Huawei MediaPad 7 Lite Review
Android 4.0 Ice Cream Sandwich comes with little modifications made by Huawei and that’s mostly a good thing. If it ain’t broke, don’t fix it. And in this case it isn’t.
In Huawei’s case, in terms of ICS modifications, we’ve only noticed that the company has included its DLNA file-sharing app as a bonus, and not much else. On a 7-inch tablet, you get to benefit from split screen functionality in apps like the native mail client and calendar. In mail for example you can have two panes, one with the list of emails and another one with the actual content of an email.
Interestingly, the Huawei MediaPad 7 Lite is one of the few tablets that also comes with a full-on phone functionality. You can insert your SIM card in a conveniently placed slot on the side and use not just cellular data on the go, but also make and take calls like you do on a standard Android handset save for one important detail – there is no earpiece. And that in turn means that you are forced to either use the loudspeaker or hook up the tablet to a headset for more privacy.
We doubt there is much practical application to the phone function in a tablet, but in an imaginary scenario where your phone battery dies, you’d be able to simply plug in phone’s SIM card into the tablet and make that important call.
Processor and Memory:
If we were to point out a single feature that we’d replace in the MediaPad, that without a second thought would be the 1.2GHz single-core Cortex A8 processor. We do need to account for the low price and all the compromises that have to be made, but we noticed stutter way too often to ignore.
|Quadrant Standard||AnTuTu||NenaMark 2|
|Huawei MediaPad 7 Lite||1093||2637||20,8|
|Samsung Galaxy Tab 2 (7.0)||2750||5144||30,2|
|Lenovo IdeaPad A2109||4011||10769||53,9|
We don’t remember seeing such low benchmark tests in quite a while even on more affordable products. While benchmarks don’t always tell the whole story, arriving at the extreme low-end here is telling.
The tablet comes with 8GB of internal storage which can be expanded via a microSD card. The card slot is neatly situated on the side, so you can hot swap cards (change them without rebooting).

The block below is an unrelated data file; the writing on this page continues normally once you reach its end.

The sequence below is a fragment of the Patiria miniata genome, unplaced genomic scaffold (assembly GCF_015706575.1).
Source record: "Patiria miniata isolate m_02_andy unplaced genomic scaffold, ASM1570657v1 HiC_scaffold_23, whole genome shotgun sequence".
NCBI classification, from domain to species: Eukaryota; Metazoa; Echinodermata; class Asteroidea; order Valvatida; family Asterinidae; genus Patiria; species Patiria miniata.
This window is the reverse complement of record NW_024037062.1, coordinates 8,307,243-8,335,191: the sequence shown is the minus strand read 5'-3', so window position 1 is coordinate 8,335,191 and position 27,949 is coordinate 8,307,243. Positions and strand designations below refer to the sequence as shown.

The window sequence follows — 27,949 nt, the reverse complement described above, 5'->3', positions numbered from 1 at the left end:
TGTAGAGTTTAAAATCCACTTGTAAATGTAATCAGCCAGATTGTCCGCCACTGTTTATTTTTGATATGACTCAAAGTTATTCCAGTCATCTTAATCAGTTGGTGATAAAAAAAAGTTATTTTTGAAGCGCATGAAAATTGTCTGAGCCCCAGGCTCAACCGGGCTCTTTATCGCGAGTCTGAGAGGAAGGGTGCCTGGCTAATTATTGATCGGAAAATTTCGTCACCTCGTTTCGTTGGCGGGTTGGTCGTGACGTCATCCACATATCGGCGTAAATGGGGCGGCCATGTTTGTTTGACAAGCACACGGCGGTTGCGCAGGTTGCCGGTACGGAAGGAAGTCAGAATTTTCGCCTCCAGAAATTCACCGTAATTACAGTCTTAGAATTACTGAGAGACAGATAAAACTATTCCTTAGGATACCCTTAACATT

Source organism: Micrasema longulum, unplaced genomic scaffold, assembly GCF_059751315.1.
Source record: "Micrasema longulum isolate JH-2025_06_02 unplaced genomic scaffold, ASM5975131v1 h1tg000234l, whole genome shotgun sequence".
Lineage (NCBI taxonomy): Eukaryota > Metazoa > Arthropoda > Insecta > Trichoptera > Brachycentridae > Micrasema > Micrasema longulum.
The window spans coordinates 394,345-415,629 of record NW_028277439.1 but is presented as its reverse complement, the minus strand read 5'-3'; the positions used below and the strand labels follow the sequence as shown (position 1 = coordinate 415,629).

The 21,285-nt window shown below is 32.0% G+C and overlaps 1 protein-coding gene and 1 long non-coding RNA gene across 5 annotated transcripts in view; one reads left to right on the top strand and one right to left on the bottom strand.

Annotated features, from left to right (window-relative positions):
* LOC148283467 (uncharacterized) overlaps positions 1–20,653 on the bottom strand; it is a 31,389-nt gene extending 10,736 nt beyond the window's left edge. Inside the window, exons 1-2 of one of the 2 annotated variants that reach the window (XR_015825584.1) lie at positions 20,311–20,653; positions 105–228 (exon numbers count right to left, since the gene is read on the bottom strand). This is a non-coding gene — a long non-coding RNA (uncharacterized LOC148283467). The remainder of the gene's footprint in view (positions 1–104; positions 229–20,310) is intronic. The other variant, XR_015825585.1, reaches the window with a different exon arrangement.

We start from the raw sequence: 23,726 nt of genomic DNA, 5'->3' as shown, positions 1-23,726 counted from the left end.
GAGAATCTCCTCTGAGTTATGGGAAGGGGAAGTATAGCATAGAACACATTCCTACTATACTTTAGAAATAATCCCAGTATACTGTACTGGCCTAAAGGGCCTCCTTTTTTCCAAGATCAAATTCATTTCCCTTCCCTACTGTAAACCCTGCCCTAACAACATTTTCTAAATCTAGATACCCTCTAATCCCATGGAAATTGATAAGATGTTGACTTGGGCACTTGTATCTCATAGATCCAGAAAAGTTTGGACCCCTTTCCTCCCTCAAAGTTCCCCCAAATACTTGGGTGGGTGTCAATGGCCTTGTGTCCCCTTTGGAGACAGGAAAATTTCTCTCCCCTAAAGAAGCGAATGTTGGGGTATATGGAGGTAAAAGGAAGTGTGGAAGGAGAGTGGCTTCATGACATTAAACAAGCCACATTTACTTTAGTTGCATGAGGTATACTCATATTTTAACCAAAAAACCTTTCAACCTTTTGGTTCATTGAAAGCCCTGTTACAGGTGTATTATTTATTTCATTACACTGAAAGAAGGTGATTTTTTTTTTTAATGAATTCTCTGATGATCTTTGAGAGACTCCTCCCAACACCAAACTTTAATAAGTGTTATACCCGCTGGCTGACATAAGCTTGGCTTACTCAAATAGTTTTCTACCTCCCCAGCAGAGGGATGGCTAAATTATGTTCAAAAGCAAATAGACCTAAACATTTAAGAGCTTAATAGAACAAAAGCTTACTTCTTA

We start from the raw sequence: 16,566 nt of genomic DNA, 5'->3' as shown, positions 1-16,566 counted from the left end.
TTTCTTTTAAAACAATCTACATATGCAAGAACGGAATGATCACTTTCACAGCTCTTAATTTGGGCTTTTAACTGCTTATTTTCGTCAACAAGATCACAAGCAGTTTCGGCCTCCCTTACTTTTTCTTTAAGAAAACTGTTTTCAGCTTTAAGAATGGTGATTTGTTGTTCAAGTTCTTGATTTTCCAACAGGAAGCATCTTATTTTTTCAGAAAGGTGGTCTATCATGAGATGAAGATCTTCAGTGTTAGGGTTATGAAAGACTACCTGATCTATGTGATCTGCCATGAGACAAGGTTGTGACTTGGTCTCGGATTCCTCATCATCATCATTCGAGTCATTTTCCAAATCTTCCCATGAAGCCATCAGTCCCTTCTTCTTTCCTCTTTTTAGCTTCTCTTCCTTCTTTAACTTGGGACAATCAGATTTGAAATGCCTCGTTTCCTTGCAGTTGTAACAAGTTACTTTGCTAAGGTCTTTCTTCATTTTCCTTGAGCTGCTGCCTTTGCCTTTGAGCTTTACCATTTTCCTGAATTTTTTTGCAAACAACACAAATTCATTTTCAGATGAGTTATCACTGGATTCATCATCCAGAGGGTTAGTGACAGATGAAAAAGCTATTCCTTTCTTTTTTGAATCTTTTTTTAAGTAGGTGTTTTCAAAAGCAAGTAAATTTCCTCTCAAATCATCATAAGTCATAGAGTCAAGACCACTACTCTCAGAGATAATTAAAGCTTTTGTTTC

Internet and Connectivity:
Accessing the web happens via the built-in Android browser application or through a variety of other browsers available on the Play Store. Since Adobe Flash does not show up in the app catalog, we’d prefer using a browser like Chrome that syncs up your mobile and desktop experiences. In both browsers, performance was good. We found panning around smooth, and pinch to zoom also worked perfectly without a stutter.
3G connectivity is what justifies the price for this tablet.
In addition, you have Wi-Fi connectivity, GPS and Bluetooth 3.0 rounding up the package.
4. Nathan_ingx (Posts: 2964; Member since: 07 Mar 2012)
...and the 3 stared, 6 out of 10 rating is well deserved!!
2. Birds (Posts: 927; Member since: 21 Nov 2011)
Wait the processor is single core? That's honestly sad for a tablet priced at 260$.
3. kartik4u98 (Posts: 511; Member since: 19 May 2012)
This review will soon be hidden in between the Apple news which PA is going to post..!
5. enGet (Posts: 27; Member since: 19 Oct 2012)
Huawei = complete garbage. I can promise you this will break within a week.
7. Planterz (Posts: 230; Member since: 30 Apr 2012)
PA shouldn't waste time reviewing crap that we all know is going to be crap.
How about a review on the Hisense 7 Pro? It's essentially a 1st gen Nexus 7 (same processor, same res screen) but with the addition of a rear facing camera and a micro SD slot. $130 at Wal-mart. Surely this deserves more attention than a low-res, low-spec'd hunk of junk?